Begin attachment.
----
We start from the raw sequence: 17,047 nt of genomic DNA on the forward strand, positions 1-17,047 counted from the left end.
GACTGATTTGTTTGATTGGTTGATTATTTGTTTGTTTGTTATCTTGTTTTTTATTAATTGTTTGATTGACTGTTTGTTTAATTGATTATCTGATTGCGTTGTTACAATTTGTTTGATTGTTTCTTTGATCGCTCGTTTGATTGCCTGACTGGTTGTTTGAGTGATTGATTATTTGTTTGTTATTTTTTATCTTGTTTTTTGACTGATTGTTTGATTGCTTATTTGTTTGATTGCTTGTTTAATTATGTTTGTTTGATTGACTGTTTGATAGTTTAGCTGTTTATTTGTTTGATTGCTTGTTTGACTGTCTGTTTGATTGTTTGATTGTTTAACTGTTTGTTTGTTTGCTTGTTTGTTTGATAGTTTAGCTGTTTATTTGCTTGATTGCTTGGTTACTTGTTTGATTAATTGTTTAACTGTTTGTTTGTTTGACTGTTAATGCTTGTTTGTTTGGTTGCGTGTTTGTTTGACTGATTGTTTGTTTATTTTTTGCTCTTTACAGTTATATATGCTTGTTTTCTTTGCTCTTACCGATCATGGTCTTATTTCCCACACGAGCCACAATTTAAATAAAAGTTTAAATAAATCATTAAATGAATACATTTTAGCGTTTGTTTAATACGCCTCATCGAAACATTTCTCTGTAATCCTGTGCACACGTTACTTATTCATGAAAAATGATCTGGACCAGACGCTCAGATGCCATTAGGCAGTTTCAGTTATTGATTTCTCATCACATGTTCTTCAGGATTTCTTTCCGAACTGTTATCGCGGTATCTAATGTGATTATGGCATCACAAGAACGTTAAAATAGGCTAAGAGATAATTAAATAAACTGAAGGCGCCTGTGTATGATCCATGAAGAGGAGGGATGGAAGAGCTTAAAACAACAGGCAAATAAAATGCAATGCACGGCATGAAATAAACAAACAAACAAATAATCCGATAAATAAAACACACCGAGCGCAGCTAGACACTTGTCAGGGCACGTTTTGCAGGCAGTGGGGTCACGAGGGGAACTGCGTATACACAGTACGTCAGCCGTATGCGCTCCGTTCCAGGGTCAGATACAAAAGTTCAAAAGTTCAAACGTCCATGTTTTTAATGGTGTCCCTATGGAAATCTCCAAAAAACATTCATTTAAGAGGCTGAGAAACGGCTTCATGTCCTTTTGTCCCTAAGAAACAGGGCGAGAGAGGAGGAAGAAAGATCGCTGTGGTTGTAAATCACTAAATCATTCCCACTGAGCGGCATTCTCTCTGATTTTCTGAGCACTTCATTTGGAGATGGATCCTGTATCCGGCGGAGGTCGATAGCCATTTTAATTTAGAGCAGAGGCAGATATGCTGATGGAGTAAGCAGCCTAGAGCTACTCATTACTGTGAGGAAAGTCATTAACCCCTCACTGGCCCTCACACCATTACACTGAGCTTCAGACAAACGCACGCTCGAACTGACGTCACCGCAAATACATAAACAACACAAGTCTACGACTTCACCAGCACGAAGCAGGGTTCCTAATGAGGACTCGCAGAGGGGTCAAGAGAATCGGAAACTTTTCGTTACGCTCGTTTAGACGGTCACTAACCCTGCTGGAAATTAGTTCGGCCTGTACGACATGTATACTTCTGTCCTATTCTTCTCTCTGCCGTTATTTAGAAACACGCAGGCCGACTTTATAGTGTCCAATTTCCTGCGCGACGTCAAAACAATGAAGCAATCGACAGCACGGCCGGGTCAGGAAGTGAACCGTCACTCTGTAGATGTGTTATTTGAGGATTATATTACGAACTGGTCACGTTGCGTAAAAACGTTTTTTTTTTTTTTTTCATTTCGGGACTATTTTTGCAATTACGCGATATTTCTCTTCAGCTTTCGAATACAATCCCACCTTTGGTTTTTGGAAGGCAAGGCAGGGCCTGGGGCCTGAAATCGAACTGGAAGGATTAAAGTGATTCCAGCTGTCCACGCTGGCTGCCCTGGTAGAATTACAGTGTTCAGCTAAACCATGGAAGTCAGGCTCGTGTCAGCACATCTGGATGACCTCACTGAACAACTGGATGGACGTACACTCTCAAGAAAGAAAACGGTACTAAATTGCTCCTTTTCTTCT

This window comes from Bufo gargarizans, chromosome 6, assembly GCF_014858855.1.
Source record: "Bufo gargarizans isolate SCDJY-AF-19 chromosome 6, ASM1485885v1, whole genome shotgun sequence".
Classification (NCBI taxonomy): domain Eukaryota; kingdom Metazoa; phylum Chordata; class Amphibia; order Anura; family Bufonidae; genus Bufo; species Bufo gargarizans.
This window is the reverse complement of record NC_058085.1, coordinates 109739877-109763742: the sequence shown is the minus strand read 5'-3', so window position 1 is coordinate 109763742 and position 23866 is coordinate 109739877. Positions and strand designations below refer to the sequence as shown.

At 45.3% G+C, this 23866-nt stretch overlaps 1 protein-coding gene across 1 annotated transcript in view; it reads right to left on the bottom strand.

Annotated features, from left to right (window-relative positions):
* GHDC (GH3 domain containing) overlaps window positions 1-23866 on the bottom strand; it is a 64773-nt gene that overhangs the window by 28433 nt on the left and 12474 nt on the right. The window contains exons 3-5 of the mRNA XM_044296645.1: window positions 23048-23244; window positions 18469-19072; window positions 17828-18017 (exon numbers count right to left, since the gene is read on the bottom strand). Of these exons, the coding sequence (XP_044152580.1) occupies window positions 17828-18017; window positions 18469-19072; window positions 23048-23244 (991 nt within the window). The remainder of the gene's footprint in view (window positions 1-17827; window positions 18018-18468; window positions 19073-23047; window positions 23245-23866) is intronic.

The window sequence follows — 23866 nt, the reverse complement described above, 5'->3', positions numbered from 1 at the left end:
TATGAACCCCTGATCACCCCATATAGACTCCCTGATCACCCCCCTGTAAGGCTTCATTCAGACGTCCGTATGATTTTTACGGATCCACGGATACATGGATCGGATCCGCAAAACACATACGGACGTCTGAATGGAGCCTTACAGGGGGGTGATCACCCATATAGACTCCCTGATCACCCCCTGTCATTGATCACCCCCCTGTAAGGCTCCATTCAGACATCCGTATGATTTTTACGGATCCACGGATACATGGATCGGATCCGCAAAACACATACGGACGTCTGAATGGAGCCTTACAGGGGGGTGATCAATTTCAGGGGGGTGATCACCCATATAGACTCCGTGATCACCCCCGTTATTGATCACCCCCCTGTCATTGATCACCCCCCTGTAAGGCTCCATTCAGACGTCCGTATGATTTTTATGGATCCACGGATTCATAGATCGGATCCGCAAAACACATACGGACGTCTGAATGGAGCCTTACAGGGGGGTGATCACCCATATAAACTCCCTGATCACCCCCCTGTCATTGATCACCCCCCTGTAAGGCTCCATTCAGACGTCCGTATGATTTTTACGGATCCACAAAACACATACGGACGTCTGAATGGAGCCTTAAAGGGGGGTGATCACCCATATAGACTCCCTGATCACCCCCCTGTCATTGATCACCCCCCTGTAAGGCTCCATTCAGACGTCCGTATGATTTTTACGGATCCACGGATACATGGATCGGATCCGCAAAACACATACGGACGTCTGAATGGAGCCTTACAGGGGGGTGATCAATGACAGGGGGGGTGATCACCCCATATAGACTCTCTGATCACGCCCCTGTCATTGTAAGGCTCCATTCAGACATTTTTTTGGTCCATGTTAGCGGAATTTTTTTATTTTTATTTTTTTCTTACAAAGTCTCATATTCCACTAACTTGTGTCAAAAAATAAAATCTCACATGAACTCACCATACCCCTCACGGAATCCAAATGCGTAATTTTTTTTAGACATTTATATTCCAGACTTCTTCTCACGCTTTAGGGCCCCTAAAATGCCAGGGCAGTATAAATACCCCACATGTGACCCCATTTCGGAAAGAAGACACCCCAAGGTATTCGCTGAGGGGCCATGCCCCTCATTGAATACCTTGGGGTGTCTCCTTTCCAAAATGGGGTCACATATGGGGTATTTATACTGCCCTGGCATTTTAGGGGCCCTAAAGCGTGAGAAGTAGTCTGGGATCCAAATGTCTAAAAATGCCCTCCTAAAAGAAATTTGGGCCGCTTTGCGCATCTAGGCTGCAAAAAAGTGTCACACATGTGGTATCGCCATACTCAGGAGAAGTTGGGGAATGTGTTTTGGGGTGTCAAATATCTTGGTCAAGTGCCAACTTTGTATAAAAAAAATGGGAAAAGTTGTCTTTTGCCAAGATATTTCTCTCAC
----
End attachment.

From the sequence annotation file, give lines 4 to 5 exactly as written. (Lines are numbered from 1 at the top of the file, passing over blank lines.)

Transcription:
Source record: "Bufo gargarizans isolate SCDJY-AF-19 chromosome 6, ASM1485885v1, whole genome shotgun sequence".
Classification (NCBI taxonomy): domain Eukaryota; kingdom Metazoa; phylum Chordata; class Amphibia; order Anura; family Bufonidae; genus Bufo; species Bufo gargarizans.